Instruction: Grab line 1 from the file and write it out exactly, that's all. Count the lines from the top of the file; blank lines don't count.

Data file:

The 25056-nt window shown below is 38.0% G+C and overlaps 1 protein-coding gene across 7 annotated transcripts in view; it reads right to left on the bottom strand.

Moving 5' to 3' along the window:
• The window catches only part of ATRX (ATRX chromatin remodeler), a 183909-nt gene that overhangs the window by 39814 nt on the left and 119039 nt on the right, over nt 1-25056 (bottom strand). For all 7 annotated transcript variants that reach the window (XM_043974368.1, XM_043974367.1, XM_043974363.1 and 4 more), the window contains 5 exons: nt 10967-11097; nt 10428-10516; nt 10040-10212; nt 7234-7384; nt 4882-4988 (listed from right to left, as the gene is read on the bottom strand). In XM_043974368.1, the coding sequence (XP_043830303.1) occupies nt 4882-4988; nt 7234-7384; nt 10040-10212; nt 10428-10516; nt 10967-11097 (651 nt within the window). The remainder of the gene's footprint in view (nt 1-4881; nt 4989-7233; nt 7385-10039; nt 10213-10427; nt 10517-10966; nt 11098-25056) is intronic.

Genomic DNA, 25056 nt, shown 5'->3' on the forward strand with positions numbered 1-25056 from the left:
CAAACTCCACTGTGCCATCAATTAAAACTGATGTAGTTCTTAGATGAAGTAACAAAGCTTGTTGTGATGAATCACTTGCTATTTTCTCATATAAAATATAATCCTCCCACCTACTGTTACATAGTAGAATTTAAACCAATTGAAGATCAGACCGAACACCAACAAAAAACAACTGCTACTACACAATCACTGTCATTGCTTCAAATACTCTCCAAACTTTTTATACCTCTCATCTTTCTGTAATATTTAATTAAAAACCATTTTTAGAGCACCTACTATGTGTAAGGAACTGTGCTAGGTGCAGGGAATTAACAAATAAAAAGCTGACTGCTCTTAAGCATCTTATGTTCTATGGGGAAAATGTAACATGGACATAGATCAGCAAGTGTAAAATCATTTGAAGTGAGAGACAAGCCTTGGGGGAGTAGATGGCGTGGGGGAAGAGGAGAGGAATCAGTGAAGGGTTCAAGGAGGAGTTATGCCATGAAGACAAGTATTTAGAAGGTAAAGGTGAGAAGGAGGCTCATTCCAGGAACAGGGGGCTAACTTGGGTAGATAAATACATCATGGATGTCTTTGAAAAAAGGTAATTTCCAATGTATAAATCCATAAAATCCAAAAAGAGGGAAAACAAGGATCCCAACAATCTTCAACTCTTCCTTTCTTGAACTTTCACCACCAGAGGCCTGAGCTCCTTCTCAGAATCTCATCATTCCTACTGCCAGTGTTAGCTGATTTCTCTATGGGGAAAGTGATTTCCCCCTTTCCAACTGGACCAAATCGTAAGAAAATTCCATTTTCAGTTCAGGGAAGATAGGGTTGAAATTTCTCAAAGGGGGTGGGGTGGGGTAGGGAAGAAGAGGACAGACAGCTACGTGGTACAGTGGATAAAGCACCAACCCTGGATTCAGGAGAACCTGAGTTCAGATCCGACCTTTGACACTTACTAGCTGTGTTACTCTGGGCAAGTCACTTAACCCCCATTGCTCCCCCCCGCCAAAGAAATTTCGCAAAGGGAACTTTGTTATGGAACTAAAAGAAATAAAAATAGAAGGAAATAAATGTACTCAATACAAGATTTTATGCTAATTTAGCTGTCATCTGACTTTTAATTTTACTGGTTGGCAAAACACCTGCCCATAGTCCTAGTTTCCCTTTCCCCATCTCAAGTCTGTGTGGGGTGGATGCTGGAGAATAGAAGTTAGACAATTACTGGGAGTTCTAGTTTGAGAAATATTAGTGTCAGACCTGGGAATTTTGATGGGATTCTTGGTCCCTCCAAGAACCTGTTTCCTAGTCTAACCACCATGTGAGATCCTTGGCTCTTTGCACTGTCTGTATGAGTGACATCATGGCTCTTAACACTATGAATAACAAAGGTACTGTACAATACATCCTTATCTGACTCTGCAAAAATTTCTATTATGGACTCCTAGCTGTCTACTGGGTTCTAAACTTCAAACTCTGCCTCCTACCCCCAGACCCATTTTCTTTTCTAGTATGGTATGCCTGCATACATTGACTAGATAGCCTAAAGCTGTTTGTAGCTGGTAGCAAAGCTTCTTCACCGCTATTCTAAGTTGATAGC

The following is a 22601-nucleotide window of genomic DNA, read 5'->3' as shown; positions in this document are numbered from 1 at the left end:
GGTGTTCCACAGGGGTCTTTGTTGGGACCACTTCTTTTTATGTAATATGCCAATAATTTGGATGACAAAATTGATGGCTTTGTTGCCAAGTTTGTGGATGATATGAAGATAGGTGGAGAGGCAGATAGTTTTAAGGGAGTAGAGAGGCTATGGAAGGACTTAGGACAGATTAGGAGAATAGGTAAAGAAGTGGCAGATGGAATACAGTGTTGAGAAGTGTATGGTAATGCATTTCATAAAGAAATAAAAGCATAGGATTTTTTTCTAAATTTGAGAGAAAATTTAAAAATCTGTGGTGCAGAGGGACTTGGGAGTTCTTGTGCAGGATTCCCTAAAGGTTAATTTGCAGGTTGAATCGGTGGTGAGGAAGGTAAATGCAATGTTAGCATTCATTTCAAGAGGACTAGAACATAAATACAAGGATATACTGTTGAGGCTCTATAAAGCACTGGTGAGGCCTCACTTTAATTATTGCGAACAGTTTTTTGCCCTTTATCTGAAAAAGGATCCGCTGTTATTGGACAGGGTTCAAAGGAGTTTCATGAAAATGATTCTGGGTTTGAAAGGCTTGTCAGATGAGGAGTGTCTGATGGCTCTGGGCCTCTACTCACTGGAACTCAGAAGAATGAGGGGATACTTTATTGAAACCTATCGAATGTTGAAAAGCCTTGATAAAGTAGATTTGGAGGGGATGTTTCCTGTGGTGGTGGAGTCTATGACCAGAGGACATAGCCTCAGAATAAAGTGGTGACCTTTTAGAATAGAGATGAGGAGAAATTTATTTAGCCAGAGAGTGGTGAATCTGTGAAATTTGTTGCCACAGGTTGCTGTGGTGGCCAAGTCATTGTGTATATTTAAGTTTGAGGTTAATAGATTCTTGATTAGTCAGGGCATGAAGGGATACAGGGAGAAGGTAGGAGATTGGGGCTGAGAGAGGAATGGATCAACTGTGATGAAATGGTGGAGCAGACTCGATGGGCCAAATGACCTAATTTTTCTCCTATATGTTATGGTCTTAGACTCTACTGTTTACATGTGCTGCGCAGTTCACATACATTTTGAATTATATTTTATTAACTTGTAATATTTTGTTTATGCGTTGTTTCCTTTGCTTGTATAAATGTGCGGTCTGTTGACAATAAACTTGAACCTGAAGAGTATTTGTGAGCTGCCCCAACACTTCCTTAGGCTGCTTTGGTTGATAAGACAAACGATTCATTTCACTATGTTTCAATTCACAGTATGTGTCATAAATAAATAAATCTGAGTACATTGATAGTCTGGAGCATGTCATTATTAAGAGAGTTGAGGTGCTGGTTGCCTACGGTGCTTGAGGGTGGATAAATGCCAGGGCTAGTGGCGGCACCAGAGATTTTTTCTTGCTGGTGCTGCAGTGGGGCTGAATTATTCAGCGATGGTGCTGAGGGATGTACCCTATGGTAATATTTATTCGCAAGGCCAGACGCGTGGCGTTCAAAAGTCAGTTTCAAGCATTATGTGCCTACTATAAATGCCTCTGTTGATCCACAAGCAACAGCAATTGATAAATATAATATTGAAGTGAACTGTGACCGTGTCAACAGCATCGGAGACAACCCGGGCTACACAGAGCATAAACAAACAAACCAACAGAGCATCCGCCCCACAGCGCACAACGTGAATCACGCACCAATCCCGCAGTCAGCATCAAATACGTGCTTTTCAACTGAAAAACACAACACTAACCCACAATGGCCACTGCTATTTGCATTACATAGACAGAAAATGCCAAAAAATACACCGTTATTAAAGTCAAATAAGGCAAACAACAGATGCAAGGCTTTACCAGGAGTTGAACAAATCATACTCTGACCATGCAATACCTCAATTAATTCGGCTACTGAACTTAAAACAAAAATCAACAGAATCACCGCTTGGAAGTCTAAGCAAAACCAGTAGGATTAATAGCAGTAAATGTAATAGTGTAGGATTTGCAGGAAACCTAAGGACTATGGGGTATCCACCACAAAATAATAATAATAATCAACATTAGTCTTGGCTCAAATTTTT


The 25056-nt window shown below is 38.0% G+C and overlaps 1 protein-coding gene across 7 annotated transcripts in view; it reads right to left on the bottom strand.